Day two

Click on each "Key" to sort Sessions by Audience
  • Key Audience
  • AIAArchitects
  • AICPPlanners
  • ASLALandscape Architects
  • ARArchaeologists
  • HHistorians
  • HPCHistoric Preservation Commission Members
  • NPNon-Profit Heritage Sites and Museums
  • M/CMunicipal and County Officials

AIA, AICP, and ASLA Continuing Education Credits have been APPROVED.

Click HERE for a PDF of approved sessions. Use the audience key above to sort sessions by track.

A printable conference agenda is available HERE

Day Two Program:
Thursday, June 9, 2016

You may register for Day Two only or combine it with
Day One events. Some Day Two tours and workshops require
a $5 reservation fee. Program details below. Register HERE.
Click a time slot for complete list of sessions.

08:00 am to 09:00 am:

Registration & Breakfast

  • Location:
  • Jubilee Hall Lobby

09:00 am to 10:15 am:

Opening Plenary: “Demystifying Advocacy”

  • Location:
  • Jubilee Hall Auditorium

Audience: AIA AICP AR H HPC NP M/C

Historic preservationists in New Jersey are passionate about their work and have been successful in protecting New Jersey’s treasured places and working to preserve open space, but achieving lasting results requires working at the policy level. Advocacy is a means to an end that achieves lasting impact and is necessary for the voices of preservationists to be heard. Yet, there is a tendency to marginalize and undervalue advocacy in the nonprofit sector, and in particular this is prevalent among history nonprofits who view advocacy as the purview of others for a multitude of reasons, including misunderstanding, fear and impatience.

In this engaging keynote, Laurel will share her passion for a subject she practiced for over a decade, reframing advocacy from a strategy that is feared and marginalized to one embraced for doing the most good. Key barriers to higher levels of sustained nonprofit participation in advocacy will be identified and explored. Storytelling and case studies will serve as key devices for demonstrating the catalyzing affect that advocacy has in strengthening organizations and serving as a leadership strategy.

Audience members will leave feeling motivated, with a solid grounding of how advocacy can help advance their mission critical work as well as fit into the larger network of those volunteers and professionals who work to save New Jersey’s history.

Presenters:

  • Laurel O’Sullivan , JD

10:30 am to 02:30 pm:

Stories Worth Telling: Documenting Our Preservation Efforts

  • Location:
  • Jubilee Hall Room 132

Do you have a story to tell about your first local preservation experience or a particular historic building you fell in love with? The Stories Worth Telling project will document your memories of meaningful historic preservation experiences in a video-taped interview. Most of us who consider ourselves “preservationists” can readily recall some of the inspirational people, buildings and crises that pulled us into the world of historic preservation, and that continue to motivate our advocacy on behalf of New Jersey’s historic places. With this year’s celebration of the 50th anniversary of the National Historic Preservation Act, we feel it is a particularly appropriate time to look back on our own history of preservation in New Jersey.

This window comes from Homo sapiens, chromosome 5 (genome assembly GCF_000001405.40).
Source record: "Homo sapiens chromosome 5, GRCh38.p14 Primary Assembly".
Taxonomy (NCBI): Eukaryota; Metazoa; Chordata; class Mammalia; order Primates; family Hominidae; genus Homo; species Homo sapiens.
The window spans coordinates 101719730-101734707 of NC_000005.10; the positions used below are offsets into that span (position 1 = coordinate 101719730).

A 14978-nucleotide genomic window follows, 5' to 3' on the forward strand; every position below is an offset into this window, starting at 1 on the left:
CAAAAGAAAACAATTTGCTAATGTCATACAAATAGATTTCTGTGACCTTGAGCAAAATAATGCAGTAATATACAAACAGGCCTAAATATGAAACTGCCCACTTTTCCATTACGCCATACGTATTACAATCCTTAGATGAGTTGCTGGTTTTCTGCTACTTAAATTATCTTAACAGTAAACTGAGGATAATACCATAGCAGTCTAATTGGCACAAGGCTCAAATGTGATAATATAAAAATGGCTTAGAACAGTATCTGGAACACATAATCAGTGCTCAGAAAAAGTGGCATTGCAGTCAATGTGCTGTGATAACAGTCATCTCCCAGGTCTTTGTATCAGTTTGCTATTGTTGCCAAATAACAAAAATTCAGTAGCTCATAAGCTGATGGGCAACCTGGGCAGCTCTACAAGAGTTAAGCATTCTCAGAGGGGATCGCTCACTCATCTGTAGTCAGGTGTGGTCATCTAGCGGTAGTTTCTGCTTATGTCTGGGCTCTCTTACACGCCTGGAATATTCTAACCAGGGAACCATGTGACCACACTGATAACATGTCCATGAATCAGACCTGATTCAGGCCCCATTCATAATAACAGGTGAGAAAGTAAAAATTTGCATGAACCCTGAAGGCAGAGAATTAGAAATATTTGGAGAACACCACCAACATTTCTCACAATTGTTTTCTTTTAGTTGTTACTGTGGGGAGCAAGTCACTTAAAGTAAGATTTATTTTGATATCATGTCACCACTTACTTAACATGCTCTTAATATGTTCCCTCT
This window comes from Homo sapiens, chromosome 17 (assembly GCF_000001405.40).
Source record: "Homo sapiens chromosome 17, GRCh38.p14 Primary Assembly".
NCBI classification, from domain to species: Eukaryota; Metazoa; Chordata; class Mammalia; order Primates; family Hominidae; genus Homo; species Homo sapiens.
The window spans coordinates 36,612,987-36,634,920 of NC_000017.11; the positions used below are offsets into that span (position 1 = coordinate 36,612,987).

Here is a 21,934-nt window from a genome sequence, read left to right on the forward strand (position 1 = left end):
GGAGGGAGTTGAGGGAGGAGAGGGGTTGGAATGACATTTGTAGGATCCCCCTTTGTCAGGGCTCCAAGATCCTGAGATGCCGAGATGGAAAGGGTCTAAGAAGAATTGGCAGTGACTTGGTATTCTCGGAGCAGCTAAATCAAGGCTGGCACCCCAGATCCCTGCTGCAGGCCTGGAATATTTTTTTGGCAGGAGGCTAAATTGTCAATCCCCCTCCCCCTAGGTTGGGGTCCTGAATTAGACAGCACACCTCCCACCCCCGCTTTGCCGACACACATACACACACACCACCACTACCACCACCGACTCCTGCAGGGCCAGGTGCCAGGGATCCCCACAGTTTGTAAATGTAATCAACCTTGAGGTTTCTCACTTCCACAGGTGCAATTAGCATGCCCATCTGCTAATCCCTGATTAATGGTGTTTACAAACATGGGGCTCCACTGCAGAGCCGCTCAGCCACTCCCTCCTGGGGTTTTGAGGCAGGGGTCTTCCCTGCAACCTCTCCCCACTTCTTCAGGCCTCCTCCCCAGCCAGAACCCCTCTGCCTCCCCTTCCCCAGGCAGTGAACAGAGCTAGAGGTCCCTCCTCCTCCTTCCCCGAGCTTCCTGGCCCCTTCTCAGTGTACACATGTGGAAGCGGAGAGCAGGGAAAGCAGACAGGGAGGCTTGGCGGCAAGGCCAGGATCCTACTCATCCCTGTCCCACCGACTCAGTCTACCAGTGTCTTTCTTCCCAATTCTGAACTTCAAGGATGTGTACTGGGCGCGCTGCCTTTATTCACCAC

There will be only 12 time slots available for oral history interviews between 10:30 a.m. – 2:30 p.m. If you are interested in participating in this project, please reserve a spot when you register. If we do not fill all the openings before the conference, there may be some spaces still available that day – check at the registration table on the day of the conference.

Facilitators:

  • Howard Green

  • Deborah Kelly

10:45 a.m. to Noon
Choice of Educational Sessions

S-1 | Advocacy and You

  • Location:
  • Stafford Hall Room 06

Audience: AICP NP

Time: 10:45 am 12:00 pm

Following her plenary remarks, keynote speaker Laurel O’Sullivan will lead a session for nonprofit staff and board members on the importance of incorporating advocacy into the organization’s mission. Most nonprofits do not see themselves as critical to a larger network. Yet, growth and success are dependent on the strength of that network. This session will define advocacy and demonstrate how to integrate advocacy efforts into the organization’s overall mission and core programs. An active question and answer period and group discussion will be facilitated that incorporates New Jersey’s advocacy needs into the discussion.

Moderator:

  • Lisa Ginther

Presenters:

  • Laurel O’Sullivan , JD

S-2 | Yes you CAN: Access Issues in Historic Cultural Facilities

  • Location:
  • Science & Technology, Lerner Amphitheater

Audience: AIA NP M/C

Time: 10:45 am 12:00 am

In 1992, the New Jersey Theatre Alliance (NJTA) established a partnership with the New Jersey State Council on the Arts to design and implement a project called the Cultural Access Network, or CAN, that educates and supports the cultural community in their access work. This session will present the unique partnership between the NJTA and the New Jersey State Council on the Arts, the CAN’s advocacy, education, and volunteer efforts. Highlights will include the role of an access advisory committee, the importance of a self-assessment survey, the design and implementation of an ADA long-range plan, innovative programs and marketing strategies, and steps you can take to enhance facility access to your historic cultural institution for seniors and people with disabilities.

Moderator:

  • Michael R. Schnoering , FAIA

Presenters:

  • Susan P. Coen

  • John McEwen

S-3 | Rightsizing Legacy Cities: An Action Agenda

  • Location:
  • Nursing Building, Classroom 101

Audience: AIA AICP ASLA H HPC NP M/C

Time: 10:45 am 12:00 pm

This Activity is Sponsored by: Wu & Associates